When a third party app says they offer “end to end encryption,” what does that mean?


When messaging/journaling/etc apps say this, what does it actually mean, and why does it give people reassurance that their private info is safe?

In: 111

The encryption is from your end to the other and only both devices know the code to decrypt the messages. Which means it should be safe.

Content is encrypted before it leaves your device, and is only decrypted when it reaches the other person’s device. It has been encrypted from **one end to the other**.

Standard messaging platforms resemble an old-school *telegraph*. End-to-end encryption more closely resembles *physical mail*.

To send a telegraph, you beep out your message. This gets sent to a telegraph station, where a person listening writes down your message, and then beeps it on to the next station down the line, where there’s another person waiting. Eventually, someone writes down the message and hands it over to the recipient.

The important thing to note is that the *telegraph operator reads the message* at every hop. So if your telegraph operator knows your cousin, they’ll gossip. And if the Government thinks you’re up to Crimes, they’ll watch over the shoulder of the telegraph operator to see if anything Looks Like Evidence.

Mail, on the other hand, is sealed in an envelope. And that envelope gets handed to a postman, tossed around by baggage handlers when it’s put on a plane, carried around by another postman, and then delivered *unopened* to the recipient. No one else has seen the content of the envelope until the recipient opens it. It is a crime for anyone else to open this mail, even the Government if they’re not going through proper channels (warrantee void where it’s voided).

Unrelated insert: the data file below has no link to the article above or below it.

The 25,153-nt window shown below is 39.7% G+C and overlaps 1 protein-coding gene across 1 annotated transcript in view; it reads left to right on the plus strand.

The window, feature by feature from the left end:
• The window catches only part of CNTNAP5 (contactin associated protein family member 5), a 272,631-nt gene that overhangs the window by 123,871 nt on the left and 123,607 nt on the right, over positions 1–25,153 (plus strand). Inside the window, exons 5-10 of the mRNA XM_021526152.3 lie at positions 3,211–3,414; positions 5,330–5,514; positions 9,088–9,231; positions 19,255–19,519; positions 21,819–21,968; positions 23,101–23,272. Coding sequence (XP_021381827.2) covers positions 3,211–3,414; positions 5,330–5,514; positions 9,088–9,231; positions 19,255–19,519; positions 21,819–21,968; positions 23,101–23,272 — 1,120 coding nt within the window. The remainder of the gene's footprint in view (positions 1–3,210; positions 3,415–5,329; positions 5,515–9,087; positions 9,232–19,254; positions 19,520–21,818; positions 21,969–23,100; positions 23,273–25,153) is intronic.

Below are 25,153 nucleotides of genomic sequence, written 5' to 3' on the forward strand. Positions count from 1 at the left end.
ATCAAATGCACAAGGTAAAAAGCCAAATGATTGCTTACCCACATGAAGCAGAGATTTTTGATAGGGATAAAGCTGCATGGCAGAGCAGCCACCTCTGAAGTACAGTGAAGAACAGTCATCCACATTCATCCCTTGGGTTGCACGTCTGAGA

The encryption is, more-or-less, the envelope that stops non-recipients from reading. The “end-to-end” part is the fact that it stays unopened from the beginning of the journey to the conclusion.

This, of course, relies on trusting the postal system actually does what they say they do. The post office has actual laws that guarantee it works this way, whereas some service that claims end-to-end encryption does not.

What is **not** “end-to-end” encryption is when the email is encrypted during transmission between servers, but is transferred from your email server to you in a form that the server (and its operators) can read.

And that’s actually the usual case, as email headers must be readable by the servers because they have routing information, and some email servers will also scan your emails for spam, attacks, and viruses.

What they’re claiming is that your data gets encrypted on your phone and doesn’t get decrypted until the intended recipient gets it. Encrypted data can’t be read without decrypting it first, so in principle end-to-end encryption ought to keep the app developer from sitting in the middle of your conversation reading your messages.

In reality, though, it’s important to remember that anyone can claim their app uses end-to-end encryption, whether or not it actually does. So you shouldn’t rely on an app to do the right thing.